and not from any ignorance as to whether it is a good or bad deed. He knows all about that as well as if he had attended Sunday School all his life; but it is done with an object a purpose which his untutored mind cannot perceive the effect of when weighed in the balance of the instructed in letters. When an Apache mutilates the dead body of his enemy, he knows that he is doing a wrong and cowardly act; but he persists in doing it, because he judges us from his stand-point, and imagines that sight of the mutilated corpse will produce terror in the beholders. He has not arrived at that amount of information which would instruct him that disgust and anger, with a determination for redress at the earliest opportunity, are engendered instead of dread. Like the rest of mankind, he is apt to measure other people's corn by his own bushel.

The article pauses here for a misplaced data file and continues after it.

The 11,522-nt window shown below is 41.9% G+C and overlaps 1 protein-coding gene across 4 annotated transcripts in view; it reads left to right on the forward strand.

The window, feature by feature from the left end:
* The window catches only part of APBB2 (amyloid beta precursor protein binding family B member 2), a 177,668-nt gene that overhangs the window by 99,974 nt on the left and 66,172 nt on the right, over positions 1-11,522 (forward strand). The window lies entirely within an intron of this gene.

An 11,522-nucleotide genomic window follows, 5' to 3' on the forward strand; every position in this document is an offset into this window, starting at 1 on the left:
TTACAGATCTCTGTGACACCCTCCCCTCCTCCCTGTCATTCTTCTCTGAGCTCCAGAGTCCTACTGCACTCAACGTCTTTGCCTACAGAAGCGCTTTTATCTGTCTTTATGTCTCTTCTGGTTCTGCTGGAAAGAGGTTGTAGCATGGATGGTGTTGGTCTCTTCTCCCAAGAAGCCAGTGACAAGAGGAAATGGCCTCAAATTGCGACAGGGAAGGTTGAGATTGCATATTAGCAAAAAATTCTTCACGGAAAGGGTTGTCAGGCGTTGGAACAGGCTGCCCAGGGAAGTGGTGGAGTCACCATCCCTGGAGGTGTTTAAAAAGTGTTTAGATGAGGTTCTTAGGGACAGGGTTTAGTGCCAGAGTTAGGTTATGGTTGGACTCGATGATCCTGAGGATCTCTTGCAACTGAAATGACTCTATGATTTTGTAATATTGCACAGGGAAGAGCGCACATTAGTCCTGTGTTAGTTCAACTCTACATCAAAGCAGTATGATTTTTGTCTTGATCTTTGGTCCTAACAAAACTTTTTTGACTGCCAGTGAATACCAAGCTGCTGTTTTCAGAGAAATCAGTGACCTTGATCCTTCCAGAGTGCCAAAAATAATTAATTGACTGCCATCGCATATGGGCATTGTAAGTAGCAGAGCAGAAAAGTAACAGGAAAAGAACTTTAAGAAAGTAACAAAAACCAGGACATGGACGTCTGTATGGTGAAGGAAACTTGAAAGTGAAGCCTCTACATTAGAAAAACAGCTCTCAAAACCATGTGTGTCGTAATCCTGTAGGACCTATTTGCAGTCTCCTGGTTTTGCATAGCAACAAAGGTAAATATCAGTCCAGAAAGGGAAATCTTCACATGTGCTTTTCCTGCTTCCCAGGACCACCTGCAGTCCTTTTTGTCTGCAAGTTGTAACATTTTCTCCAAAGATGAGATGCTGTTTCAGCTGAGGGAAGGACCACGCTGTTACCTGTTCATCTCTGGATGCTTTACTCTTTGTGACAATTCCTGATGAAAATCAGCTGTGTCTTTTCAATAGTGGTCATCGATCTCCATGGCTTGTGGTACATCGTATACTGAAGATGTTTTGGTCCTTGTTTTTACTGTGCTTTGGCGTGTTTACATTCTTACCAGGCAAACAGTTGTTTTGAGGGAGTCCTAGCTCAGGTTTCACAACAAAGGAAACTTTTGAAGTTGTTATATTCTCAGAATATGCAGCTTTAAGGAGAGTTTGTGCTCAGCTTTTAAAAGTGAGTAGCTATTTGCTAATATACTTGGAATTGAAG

In respect to traditions they are very tenacious; but an incident occurred, when I enjoyed a favorable opportunity, to demonstrate the utter uselessness of relying upon such testimony. "After having acquired their language, the idea suggested itself that it would be good policy to make them an address in the Apache tongue. To this end I composed a short oration, and, to be certain of the terms used and the pronunciation, I summoned Gian-nah-tah, Nah-tanh and Klo-sen, to whom I read my speech, requesting them to make the necessary corrections, which they did with undisguised pleasure. Having everything exactly right, a meeting of the leading Apache warriors was convoked at my cabin to hear my address in their own language. It can be readily understood that such an extraordinary announcement insured a full gathering of the invited warriors; and, after some preliminary ceremonies, I read the lecture, which was listened to with earnest attention. I took